January 10, 2015 in 

Japon Vellum is a paper used to create books and other printed materials in Japan during the Edo period. It’s made from the mulberry tree’s inner bark and is known for its thin, smooth, translucent surface. Japon Vellum was famous for its beauty and strength, so authors frequently used it to make covers for fragile books or to produce calligraphy or paintings.

The Japanese book industry experienced significant growth during the Edo period because novels and other popular forms of writing were published on Japon Vellum – giving them an extra touch of class.

Japan continued using this type of paper until around 1870, when Western-style paper mills started to appear. Today, just a few traditional Japanese paper makers keep producing small quantities, which are appreciated by some artists or calligraphers who like high-quality materials with unique features.

Japon Vellum is made from the inner bark of a mulberry tree (kōzo). The kōzo trees are indigenous to Japan and have been used as a source material for making paper since ancient times. The process begins with stripping off the bark from living trees, rinsing away any sap by boiling it, pounding it into pulp, then forming sheets.

A distinguishing feature of Japon vellums is their strength and resilience. They also tend to be acid-free; this makes them ideal for archiving purposes where preserving cultural heritage or documents for long-term reference is essential.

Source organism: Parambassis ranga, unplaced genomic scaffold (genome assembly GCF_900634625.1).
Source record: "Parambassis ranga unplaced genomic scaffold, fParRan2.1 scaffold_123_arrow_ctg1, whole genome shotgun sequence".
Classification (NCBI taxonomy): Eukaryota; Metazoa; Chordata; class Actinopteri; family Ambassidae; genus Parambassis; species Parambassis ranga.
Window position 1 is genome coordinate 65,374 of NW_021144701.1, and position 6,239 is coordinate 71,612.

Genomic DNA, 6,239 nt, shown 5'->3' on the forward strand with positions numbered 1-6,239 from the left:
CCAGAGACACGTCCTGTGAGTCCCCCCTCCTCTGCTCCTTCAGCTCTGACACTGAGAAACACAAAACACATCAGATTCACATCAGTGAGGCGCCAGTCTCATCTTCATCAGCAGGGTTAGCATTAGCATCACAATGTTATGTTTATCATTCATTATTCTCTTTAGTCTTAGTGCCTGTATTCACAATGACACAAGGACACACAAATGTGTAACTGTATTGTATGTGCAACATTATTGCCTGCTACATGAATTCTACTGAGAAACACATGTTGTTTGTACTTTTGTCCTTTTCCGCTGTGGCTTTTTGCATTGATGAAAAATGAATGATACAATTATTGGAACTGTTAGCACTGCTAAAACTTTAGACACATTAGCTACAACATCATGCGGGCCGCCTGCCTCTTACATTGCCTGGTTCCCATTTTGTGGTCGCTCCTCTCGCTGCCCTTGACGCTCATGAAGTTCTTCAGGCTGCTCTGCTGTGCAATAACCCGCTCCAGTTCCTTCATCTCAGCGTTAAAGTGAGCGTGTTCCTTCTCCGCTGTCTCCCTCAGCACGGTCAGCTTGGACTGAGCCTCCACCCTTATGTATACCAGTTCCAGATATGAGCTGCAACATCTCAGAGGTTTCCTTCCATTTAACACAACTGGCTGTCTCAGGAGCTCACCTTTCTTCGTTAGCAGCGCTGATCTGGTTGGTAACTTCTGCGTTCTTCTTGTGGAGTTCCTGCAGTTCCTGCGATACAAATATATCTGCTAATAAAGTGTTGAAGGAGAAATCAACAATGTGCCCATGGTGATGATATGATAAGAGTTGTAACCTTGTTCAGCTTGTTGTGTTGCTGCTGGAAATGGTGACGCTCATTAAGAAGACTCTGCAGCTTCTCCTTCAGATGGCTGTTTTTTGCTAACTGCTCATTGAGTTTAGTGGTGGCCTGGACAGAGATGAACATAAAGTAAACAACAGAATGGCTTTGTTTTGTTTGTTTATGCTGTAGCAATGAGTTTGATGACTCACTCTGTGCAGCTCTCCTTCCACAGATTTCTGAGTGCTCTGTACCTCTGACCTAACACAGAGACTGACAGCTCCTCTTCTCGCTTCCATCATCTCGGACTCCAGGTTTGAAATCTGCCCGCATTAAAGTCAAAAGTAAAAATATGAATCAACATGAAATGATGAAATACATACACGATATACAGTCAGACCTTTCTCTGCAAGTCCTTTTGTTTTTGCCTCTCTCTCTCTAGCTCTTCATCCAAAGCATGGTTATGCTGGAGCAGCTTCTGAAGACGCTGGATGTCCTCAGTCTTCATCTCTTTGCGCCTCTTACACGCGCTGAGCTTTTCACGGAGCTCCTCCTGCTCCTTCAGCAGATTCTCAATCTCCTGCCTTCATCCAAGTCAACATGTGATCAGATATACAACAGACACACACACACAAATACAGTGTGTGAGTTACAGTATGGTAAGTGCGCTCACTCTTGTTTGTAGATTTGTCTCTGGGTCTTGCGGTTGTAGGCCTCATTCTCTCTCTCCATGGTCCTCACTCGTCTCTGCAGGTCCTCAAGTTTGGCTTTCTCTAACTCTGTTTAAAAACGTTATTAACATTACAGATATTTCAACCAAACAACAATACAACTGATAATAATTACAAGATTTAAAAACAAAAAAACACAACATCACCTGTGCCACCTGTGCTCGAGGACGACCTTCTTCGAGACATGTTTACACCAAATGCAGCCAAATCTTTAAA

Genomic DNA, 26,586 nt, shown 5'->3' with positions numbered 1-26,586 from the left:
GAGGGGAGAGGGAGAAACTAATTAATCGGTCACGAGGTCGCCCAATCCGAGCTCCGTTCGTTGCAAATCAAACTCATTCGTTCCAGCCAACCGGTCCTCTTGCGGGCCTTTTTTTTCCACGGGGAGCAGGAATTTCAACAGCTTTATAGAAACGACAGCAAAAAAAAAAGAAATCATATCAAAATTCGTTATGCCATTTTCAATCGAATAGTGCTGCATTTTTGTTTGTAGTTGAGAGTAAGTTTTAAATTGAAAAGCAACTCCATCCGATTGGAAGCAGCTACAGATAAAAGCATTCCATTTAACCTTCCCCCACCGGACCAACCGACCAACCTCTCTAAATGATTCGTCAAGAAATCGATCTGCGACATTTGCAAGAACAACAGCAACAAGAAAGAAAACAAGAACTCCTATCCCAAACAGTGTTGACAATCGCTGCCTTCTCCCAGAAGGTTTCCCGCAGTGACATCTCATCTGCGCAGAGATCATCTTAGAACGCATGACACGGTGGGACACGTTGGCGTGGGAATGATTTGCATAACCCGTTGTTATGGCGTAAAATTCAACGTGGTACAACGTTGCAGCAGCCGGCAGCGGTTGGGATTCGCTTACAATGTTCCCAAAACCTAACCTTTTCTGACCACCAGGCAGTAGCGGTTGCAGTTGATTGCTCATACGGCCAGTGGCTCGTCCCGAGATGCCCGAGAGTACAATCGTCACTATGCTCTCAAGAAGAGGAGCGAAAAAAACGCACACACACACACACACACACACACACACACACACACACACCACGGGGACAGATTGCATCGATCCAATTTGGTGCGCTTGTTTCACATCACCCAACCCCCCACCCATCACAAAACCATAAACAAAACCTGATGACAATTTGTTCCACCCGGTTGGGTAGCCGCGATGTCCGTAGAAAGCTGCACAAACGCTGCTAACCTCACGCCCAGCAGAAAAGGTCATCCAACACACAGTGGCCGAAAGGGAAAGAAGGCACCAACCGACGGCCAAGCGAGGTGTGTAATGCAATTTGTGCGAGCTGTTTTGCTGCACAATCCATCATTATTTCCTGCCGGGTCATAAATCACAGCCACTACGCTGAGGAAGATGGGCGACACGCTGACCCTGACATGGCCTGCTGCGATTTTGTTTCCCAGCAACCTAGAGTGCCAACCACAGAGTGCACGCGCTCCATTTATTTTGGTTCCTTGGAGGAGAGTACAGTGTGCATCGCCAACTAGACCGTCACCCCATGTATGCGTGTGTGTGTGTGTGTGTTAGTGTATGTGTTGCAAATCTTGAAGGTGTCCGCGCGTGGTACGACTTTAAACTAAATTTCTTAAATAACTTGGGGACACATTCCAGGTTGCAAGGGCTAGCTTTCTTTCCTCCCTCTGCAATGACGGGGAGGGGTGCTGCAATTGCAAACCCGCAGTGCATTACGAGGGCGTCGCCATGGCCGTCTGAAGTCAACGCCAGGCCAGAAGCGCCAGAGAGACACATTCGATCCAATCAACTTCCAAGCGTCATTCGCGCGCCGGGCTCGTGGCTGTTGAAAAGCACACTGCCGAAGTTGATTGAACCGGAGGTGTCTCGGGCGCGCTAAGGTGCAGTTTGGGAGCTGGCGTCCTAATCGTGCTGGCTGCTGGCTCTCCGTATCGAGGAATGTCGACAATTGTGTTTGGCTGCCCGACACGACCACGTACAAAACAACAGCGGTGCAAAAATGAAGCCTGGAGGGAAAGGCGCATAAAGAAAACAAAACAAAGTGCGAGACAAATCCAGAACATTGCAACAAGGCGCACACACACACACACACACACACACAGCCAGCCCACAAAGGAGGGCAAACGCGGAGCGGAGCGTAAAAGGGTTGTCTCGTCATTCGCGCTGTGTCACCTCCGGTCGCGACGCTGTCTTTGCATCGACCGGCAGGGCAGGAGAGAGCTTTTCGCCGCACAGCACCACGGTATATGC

Given these qualities, they tend to appear as bookbinding (because they can endure multiple openings) and in items such as endpapers (the blank pages at both ends) inside hardcovers and book covers themselves.

If you’re after longevity when selecting your following sheeted product – particularly one suited for luxurious applications – try casting your net more comprehensively: consider exploring what’s available among expertly crafted northern hemisphere stocks; Japan vellum could be just the ticket.

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About the author 

CJ McDaniel

CJ grew up admiring books. His family owned a small bookstore throughout his early childhood, and he would spend weekends flipping through book after book, always sure to read the ones that looked the most interesting. Not much has changed since then, except now some of those interesting books he picks off the shelf were designed by his company!

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